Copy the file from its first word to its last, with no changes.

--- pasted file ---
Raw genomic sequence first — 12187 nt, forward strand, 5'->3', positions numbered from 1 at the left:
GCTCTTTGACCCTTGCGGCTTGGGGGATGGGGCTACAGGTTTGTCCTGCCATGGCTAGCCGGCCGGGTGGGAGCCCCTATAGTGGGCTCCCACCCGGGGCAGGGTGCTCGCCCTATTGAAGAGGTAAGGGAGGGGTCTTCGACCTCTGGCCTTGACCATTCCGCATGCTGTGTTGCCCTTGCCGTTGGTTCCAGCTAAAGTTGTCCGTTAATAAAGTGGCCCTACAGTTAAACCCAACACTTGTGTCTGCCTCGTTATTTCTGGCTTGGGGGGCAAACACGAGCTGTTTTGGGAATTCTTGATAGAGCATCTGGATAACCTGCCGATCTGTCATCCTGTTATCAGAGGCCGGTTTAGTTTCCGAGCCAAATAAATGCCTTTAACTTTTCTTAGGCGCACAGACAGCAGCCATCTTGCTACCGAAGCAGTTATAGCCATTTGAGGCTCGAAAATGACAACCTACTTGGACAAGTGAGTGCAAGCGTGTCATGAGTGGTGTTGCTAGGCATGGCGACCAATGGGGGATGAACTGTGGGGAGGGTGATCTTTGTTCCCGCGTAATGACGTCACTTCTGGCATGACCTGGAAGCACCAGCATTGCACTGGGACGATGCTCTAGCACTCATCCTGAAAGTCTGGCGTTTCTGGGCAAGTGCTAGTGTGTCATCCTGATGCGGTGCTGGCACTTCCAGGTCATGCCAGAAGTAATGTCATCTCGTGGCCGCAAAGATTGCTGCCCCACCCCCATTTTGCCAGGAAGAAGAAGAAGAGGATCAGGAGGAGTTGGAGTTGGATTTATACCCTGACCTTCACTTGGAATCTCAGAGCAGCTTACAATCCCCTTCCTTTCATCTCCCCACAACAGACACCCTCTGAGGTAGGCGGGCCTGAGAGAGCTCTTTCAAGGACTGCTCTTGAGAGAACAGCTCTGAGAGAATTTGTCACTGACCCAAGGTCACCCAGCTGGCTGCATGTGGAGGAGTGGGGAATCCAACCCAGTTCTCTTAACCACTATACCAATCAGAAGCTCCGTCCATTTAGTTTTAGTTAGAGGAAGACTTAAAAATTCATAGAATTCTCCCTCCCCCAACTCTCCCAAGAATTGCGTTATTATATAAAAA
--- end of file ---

Raw genomic sequence first — 12187 nt, forward strand, 5'->3', positions numbered from 1 at the left:
GCTCTTTGACCCTTGCGGCTTGGGGGATGGGGCTACAGGTTTGTCCTGCCATGGCTAGCCGGCCGGGTGGGAGCCCCTATAGTGGGCTCCCACCCGGGGCAGGGTGCTCGCCCTATTGAAGAGGTAAGGGAGGGGTCTTCGACCTCTGGCCTTGACCATTCCGCATGCTGTGTTGCCCTTGCCGTTGGTTCCAGCTAAAGTTGTCCGTTAATAAAGTGGCCCTACAGTTAAACCCAACACTTGTGTCTGCCTCGTTATTTCTGGCTTGGGGGGCAAACACGAGCTGTTTTGGGAATTCTTGATAGAGCATCTGGATAACCTGCCGATCTGTCATCCTGTTATCAGAGGCCGGTTTAGTTTCCGAGCCAAATAAATGCCTTTAACTTTTCTTAGGCGCACAGACAGCAGCCATCTTGCTACCGAAGCAGTTATAGCCATTTGAGGCTCGAAAATGACAACCTACTTGGACAAGTGAGTGCAAGCGTGTCATGAGTGGTGTTGCTAGGCATGGCGACCAATGGGGGATGAACTGTGGGGAGGGTGATCTTTGTTCCCGCGTAATGACGTCACTTCTGGCATGACCTGGAAGCACCAGCATTGCACTGGGACGATGCTCTAGCACTCATCCTGAAAGTCTGGCGTTTCTGGGCAAGTGCTAGTGTGTCATCCTGATGCGGTGCTGGCACTTCCAGGTCATGCCAGAAGTAATGTCATCTCGTGGCCGCAAAGATTGCTGCCCCACCCCCATTTTGCCAGGAAGAAGAAGAAGAGGATCAGGAGGAGTTGGAGTTGGATTTATACCCTGACCTTCACTTGGAATCTCAGAGCAGCTTACAATCCCCTTCCTTTCATCTCCCCACAACAGACACCCTCTGAGGTAGGCGGGCCTGAGAGAGCTCTTTCAAGGACTGCTCTTGAGAGAACAGCTCTGAGAGAATTTGTCACTGACCCAAGGTCACCCAGCTGGCTGCATGTGGAGGAGTGGGGAATCCAACCCAGTTCTCTTAACCACTATACCAATCAGAAGCTCCGTCCATTTAGTTTTAGTTAGAGGAAGACTTAAAAATTCATAGAATTCTCCCTCCCCCAACTCTCCCAAGAATTGCGTTATTATATAAAAA